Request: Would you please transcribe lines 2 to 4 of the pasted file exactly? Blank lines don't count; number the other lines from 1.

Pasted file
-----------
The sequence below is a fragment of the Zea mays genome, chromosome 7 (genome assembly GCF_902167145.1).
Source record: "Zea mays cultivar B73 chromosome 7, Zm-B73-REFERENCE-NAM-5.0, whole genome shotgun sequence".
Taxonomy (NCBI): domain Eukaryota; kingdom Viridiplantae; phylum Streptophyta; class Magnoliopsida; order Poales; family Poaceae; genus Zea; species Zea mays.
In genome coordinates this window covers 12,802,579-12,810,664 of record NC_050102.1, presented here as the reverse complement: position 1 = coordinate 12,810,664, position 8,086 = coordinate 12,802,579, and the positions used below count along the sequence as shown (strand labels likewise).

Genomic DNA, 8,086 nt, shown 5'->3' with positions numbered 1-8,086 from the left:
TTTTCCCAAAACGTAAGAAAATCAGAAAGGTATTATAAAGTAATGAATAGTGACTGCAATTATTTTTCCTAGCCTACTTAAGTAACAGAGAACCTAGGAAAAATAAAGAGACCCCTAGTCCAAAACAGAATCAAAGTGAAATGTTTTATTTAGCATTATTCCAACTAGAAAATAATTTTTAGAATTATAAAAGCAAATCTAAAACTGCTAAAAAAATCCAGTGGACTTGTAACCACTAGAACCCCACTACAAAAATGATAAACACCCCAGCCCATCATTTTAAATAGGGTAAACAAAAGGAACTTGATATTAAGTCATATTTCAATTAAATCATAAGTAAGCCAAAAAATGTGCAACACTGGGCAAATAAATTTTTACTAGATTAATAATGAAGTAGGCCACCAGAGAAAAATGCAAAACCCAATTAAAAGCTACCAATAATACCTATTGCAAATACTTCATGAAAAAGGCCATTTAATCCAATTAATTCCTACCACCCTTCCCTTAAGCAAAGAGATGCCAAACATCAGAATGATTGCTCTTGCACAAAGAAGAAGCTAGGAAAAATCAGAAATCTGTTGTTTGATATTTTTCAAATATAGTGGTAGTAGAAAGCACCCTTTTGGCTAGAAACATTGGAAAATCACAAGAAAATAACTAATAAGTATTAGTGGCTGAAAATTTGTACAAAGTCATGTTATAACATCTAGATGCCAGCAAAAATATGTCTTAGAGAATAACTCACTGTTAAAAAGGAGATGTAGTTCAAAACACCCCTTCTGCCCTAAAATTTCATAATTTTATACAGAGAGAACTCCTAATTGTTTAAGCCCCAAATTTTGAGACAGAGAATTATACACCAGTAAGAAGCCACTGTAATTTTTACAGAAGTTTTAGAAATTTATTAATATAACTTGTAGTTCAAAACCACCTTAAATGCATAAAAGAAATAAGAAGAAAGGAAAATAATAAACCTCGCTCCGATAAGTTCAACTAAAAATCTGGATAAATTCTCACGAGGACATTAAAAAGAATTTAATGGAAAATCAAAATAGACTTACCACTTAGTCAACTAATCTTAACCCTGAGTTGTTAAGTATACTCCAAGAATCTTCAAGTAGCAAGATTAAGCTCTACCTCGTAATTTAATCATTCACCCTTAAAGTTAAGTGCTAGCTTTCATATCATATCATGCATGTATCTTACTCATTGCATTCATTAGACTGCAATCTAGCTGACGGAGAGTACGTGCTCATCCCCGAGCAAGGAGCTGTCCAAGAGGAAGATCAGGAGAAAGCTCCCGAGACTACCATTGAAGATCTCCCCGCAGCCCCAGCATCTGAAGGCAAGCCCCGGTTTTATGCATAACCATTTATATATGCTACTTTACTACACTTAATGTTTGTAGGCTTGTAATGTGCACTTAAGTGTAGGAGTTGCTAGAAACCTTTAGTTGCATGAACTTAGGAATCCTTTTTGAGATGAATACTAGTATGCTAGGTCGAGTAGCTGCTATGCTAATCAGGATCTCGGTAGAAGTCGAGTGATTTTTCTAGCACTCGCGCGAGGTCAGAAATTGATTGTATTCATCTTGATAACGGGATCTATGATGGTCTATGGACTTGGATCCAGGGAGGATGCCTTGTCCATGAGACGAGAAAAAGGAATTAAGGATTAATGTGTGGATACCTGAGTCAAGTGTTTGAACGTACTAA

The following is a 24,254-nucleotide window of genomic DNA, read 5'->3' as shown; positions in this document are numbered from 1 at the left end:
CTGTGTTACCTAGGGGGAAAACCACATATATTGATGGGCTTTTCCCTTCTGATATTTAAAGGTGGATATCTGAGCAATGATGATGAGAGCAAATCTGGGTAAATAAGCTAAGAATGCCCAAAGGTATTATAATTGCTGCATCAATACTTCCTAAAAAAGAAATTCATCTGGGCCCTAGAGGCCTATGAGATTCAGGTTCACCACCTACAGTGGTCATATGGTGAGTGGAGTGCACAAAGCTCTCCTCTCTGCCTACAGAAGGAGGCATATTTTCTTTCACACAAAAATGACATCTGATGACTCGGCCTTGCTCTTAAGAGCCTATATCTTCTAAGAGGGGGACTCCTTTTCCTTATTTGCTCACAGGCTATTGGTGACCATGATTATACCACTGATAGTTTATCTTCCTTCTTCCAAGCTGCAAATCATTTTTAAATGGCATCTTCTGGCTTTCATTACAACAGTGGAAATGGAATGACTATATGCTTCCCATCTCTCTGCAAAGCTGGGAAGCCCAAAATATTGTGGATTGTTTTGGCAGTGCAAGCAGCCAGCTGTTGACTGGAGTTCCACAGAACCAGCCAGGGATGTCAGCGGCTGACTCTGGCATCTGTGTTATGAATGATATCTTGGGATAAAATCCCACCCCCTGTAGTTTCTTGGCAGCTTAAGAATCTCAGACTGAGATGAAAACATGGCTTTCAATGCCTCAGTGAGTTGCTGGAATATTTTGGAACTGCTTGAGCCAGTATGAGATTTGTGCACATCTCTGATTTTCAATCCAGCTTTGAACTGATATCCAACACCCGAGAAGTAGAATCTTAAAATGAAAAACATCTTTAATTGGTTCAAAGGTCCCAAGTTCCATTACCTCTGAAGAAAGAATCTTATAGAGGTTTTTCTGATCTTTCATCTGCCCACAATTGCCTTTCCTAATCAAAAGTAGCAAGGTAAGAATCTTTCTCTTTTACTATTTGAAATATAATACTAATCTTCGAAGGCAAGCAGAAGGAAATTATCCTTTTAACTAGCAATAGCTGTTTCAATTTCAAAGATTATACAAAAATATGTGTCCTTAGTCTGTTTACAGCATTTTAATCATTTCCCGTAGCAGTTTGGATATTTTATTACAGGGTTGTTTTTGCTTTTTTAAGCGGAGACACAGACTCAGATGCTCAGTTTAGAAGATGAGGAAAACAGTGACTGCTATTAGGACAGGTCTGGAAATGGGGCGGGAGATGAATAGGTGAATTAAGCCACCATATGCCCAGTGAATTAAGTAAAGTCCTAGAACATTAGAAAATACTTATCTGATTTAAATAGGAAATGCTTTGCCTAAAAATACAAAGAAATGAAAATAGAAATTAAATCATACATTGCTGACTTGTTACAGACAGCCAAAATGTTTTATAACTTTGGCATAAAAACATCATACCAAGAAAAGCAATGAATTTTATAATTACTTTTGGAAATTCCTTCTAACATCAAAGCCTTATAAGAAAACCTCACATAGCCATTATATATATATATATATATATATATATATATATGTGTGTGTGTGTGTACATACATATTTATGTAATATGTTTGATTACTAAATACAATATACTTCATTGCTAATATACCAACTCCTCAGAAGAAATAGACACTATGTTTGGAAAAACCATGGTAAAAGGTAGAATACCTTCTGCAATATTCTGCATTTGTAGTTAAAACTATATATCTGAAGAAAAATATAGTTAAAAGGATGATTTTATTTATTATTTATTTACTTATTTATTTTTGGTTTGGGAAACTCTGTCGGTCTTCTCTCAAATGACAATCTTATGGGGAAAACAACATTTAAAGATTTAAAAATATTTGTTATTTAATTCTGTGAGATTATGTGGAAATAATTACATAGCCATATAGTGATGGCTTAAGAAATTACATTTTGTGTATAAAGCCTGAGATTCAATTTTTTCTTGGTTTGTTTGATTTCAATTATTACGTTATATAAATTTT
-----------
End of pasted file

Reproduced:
Source record: "Zea mays cultivar B73 chromosome 7, Zm-B73-REFERENCE-NAM-5.0, whole genome shotgun sequence".
Taxonomy (NCBI): domain Eukaryota; kingdom Viridiplantae; phylum Streptophyta; class Magnoliopsida; order Poales; family Poaceae; genus Zea; species Zea mays.
In genome coordinates this window covers 12,802,579-12,810,664 of record NC_050102.1, presented here as the reverse complement: position 1 = coordinate 12,810,664, position 8,086 = coordinate 12,802,579, and the positions used below count along the sequence as shown (strand labels likewise).